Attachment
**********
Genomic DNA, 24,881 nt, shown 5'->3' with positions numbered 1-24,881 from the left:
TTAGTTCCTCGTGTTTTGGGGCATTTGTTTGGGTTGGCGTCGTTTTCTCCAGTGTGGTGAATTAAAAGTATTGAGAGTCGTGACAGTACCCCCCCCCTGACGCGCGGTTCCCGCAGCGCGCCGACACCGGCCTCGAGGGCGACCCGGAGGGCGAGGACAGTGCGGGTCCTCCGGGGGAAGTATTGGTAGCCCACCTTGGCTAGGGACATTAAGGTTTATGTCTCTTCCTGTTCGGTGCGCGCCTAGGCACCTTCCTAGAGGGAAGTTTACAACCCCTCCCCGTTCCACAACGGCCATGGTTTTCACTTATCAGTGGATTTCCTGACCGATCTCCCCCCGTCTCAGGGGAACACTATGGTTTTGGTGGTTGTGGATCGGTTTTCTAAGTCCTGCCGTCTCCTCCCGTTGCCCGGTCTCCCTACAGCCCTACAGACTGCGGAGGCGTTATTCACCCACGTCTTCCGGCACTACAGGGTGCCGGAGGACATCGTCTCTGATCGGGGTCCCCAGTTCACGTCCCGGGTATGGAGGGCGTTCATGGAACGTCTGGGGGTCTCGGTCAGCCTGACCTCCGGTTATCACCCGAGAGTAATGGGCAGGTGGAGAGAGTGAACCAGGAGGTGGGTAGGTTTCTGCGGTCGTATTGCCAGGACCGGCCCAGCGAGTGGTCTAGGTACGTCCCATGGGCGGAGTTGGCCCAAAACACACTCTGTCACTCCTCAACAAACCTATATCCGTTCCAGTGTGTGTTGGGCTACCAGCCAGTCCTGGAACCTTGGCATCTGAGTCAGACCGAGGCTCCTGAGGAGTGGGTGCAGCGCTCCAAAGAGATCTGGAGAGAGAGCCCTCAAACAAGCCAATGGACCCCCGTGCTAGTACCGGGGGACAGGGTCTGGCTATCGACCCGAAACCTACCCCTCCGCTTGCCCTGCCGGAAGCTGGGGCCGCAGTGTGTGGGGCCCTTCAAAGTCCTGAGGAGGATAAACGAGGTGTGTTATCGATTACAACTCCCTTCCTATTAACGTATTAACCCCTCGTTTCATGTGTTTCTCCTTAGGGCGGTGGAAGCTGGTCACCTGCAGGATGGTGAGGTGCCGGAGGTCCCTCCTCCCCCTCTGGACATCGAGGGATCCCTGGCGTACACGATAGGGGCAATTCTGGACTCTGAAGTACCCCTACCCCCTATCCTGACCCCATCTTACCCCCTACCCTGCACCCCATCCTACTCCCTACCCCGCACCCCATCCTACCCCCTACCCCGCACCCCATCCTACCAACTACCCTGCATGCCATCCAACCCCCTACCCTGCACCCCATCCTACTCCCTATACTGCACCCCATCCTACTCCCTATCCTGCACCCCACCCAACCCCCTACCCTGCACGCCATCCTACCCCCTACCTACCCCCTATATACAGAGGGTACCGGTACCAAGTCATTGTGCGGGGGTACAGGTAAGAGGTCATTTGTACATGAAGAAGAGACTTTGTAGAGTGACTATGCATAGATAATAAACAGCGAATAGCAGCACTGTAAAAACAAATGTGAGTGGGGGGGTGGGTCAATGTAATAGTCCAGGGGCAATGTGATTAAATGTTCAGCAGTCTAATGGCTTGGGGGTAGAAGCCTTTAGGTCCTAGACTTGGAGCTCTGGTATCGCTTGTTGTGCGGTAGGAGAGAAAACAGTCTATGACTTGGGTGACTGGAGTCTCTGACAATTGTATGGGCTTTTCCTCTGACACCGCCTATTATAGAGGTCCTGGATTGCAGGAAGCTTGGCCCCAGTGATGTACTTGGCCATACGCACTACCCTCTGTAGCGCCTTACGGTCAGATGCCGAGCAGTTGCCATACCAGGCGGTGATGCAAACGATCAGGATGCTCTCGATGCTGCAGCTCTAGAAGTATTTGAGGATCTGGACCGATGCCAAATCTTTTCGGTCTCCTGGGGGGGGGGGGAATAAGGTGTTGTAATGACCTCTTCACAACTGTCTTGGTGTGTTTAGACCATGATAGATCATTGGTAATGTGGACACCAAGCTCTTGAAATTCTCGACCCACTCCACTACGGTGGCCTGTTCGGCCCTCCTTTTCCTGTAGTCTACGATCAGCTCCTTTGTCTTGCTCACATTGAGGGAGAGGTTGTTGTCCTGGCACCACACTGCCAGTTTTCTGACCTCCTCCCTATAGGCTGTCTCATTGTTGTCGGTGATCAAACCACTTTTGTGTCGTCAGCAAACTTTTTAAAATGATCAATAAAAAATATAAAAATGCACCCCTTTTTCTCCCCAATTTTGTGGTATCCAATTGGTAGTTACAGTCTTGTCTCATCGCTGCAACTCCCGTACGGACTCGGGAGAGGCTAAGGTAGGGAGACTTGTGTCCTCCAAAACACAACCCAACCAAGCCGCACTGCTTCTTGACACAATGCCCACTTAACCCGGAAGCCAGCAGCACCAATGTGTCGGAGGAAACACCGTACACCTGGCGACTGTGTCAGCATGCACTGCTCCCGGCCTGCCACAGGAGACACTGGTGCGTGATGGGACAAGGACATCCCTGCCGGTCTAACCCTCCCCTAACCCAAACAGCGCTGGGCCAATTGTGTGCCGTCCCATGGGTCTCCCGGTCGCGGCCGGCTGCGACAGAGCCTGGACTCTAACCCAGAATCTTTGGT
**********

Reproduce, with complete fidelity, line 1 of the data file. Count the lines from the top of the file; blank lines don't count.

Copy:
Genomic DNA, 24,881 nt, shown 5'->3' with positions numbered 1-24,881 from the left: